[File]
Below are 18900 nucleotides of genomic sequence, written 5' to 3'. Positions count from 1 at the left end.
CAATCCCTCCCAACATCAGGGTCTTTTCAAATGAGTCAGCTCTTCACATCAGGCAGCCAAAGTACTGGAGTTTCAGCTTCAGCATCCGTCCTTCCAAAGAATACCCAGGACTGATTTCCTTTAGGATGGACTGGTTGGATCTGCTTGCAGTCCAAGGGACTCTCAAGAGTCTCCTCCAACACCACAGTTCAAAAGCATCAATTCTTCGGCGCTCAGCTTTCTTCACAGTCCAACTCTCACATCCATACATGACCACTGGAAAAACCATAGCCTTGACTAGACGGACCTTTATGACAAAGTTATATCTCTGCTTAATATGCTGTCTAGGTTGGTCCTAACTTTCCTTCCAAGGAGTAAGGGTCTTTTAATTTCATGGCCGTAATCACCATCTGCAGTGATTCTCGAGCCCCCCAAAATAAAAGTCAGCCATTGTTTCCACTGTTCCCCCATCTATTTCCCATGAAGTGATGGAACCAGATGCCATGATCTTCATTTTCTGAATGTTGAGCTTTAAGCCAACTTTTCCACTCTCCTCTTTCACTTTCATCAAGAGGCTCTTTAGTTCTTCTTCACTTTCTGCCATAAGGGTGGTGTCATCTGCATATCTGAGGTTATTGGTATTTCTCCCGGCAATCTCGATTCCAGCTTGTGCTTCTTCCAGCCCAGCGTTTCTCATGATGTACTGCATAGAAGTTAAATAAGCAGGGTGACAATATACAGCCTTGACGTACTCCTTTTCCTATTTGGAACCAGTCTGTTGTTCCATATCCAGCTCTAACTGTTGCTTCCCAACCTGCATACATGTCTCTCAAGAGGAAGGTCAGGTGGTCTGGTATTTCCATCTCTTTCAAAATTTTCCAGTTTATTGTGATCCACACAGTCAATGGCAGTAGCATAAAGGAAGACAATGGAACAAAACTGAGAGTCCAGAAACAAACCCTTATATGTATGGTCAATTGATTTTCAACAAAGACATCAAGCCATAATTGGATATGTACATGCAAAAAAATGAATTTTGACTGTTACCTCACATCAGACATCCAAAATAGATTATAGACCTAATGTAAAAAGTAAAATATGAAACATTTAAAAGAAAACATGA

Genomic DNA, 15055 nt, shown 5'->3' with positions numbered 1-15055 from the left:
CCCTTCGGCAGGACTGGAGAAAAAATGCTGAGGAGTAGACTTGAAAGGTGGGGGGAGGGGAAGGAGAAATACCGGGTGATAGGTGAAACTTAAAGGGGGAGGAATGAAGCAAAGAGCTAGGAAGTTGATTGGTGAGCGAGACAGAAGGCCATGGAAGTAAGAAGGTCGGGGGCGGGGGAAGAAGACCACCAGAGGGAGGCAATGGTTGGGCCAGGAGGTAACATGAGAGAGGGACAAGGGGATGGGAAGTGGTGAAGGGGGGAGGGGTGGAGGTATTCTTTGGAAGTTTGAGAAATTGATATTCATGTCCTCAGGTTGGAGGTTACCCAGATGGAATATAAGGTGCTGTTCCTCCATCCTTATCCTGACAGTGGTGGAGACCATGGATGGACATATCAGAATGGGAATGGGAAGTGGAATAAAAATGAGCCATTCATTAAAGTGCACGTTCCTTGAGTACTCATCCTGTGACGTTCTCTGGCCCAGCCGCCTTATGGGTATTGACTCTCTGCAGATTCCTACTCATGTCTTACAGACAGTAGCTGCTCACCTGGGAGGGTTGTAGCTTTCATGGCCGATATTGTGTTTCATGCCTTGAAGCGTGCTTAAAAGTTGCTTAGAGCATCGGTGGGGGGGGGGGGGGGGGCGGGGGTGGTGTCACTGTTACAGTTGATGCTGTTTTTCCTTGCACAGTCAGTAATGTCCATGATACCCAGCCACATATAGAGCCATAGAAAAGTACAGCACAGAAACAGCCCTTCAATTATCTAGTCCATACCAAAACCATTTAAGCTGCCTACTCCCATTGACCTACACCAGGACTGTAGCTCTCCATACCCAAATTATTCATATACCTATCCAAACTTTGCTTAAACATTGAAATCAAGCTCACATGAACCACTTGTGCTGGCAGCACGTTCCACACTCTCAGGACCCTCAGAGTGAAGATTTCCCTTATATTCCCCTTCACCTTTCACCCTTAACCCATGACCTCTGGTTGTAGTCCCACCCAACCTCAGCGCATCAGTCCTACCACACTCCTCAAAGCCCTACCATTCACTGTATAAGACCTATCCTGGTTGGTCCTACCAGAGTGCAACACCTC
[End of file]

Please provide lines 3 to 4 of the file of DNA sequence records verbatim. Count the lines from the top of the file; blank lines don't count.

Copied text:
Genomic DNA, 15055 nt, shown 5'->3' with positions numbered 1-15055 from the left:
CCCTTCGGCAGGACTGGAGAAAAAATGCTGAGGAGTAGACTTGAAAGGTGGGGGGAGGGGAAGGAGAAATACCGGGTGATAGGTGAAACTTAAAGGGGGAGGAATGAAGCAAAGAGCTAGGAAGTTGATTGGTGAGCGAGACAGAAGGCCATGGAAGTAAGAAGGTCGGGGGCGGGGGAAGAAGACCACCAGAGGGAGGCAATGGTTGGGCCAGGAGGTAACATGAGAGAGGGACAAGGGGATGGGAAGTGGTGAAGGGGGGAGGGGTGGAGGTATTCTTTGGAAGTTTGAGAAATTGATATTCATGTCCTCAGGTTGGAGGTTACCCAGATGGAATATAAGGTGCTGTTCCTCCATCCTTATCCTGACAGTGGTGGAGACCATGGATGGACATATCAGAATGGGAATGGGAAGTGGAATAAAAATGAGCCATTCATTAAAGTGCACGTTCCTTGAGTACTCATCCTGTGACGTTCTCTGGCCCAGCCGCCTTATGGGTATTGACTCTCTGCAGATTCCTACTCATGTCTTACAGACAGTAGCTGCTCACCTGGGAGGGTTGTAGCTTTCATGGCCGATATTGTGTTTCATGCCTTGAAGCGTGCTTAAAAGTTGCTTAGAGCATCGGTGGGGGGGGGGGGGGGGGCGGGGGTGGTGTCACTGTTACAGTTGATGCTGTTTTTCCTTGCACAGTCAGTAATGTCCATGATACCCAGCCACATATAGAGCCATAGAAAAGTACAGCACAGAAACAGCCCTTCAATTATCTAGTCCATACCAAAACCATTTAAGCTGCCTACTCCCATTGACCTACACCAGGACTGTAGCTCTCCATACCCAAATTATTCATATACCTATCCAAACTTTGCTTAAACATTGAAATCAAGCTCACATGAACCACTTGTGCTGGCAGCACGTTCCACACTCTCAGGACCCTCAGAGTGAAGATTTCCCTTATATTCCCCTTCACCTTTCACCCTTAACCCATGACCTCTGGTTGTAGTCCCACCCAACCTCAGCGCATCAGTCCTACCACACTCCTCAAAGCCCTACCATTCACTGTATAAGACCTATCCTGGTTGGTCCTACCAGAGTGCAACACCTC